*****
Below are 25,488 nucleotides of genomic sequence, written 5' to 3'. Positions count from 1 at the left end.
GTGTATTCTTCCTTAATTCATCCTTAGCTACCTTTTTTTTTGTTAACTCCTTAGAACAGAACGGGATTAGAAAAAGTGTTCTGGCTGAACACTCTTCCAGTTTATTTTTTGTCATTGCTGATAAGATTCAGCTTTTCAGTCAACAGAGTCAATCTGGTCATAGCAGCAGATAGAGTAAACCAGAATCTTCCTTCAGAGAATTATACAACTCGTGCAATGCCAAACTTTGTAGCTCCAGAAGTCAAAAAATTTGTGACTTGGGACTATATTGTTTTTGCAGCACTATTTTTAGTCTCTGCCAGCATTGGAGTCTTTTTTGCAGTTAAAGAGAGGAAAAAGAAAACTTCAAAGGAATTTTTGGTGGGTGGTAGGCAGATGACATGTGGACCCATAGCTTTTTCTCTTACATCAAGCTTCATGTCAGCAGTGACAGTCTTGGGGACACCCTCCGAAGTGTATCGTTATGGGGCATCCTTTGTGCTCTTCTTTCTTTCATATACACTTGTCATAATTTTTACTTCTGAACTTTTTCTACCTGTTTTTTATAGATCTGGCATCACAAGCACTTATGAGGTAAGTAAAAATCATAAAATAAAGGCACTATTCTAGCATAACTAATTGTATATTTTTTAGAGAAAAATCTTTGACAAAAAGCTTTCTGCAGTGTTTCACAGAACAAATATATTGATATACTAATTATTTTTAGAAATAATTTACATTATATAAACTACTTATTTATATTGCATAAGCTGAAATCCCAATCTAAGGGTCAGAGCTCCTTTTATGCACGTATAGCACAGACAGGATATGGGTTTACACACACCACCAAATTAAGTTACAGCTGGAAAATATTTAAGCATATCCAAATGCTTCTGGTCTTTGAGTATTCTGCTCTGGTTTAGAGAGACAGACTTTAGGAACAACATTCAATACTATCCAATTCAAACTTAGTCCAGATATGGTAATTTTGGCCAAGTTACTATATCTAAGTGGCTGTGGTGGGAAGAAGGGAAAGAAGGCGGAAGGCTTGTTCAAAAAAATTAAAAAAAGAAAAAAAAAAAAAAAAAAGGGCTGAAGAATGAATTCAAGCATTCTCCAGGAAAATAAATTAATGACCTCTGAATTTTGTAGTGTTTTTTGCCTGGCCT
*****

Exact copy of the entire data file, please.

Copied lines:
Below are 25,488 nucleotides of genomic sequence, written 5' to 3'. Positions count from 1 at the left end.
GTGTATTCTTCCTTAATTCATCCTTAGCTACCTTTTTTTTTGTTAACTCCTTAGAACAGAACGGGATTAGAAAAAGTGTTCTGGCTGAACACTCTTCCAGTTTATTTTTTGTCATTGCTGATAAGATTCAGCTTTTCAGTCAACAGAGTCAATCTGGTCATAGCAGCAGATAGAGTAAACCAGAATCTTCCTTCAGAGAATTATACAACTCGTGCAATGCCAAACTTTGTAGCTCCAGAAGTCAAAAAATTTGTGACTTGGGACTATATTGTTTTTGCAGCACTATTTTTAGTCTCTGCCAGCATTGGAGTCTTTTTTGCAGTTAAAGAGAGGAAAAAGAAAACTTCAAAGGAATTTTTGGTGGGTGGTAGGCAGATGACATGTGGACCCATAGCTTTTTCTCTTACATCAAGCTTCATGTCAGCAGTGACAGTCTTGGGGACACCCTCCGAAGTGTATCGTTATGGGGCATCCTTTGTGCTCTTCTTTCTTTCATATACACTTGTCATAATTTTTACTTCTGAACTTTTTCTACCTGTTTTTTATAGATCTGGCATCACAAGCACTTATGAGGTAAGTAAAAATCATAAAATAAAGGCACTATTCTAGCATAACTAATTGTATATTTTTTAGAGAAAAATCTTTGACAAAAAGCTTTCTGCAGTGTTTCACAGAACAAATATATTGATATACTAATTATTTTTAGAAATAATTTACATTATATAAACTACTTATTTATATTGCATAAGCTGAAATCCCAATCTAAGGGTCAGAGCTCCTTTTATGCACGTATAGCACAGACAGGATATGGGTTTACACACACCACCAAATTAAGTTACAGCTGGAAAATATTTAAGCATATCCAAATGCTTCTGGTCTTTGAGTATTCTGCTCTGGTTTAGAGAGACAGACTTTAGGAACAACATTCAATACTATCCAATTCAAACTTAGTCCAGATATGGTAATTTTGGCCAAGTTACTATATCTAAGTGGCTGTGGTGGGAAGAAGGGAAAGAAGGCGGAAGGCTTGTTCAAAAAAATTAAAAAAAGAAAAAAAAAAAAAAAAAAGGGCTGAAGAATGAATTCAAGCATTCTCCAGGAAAATAAATTAATGACCTCTGAATTTTGTAGTGTTTTTTGCCTGGCCT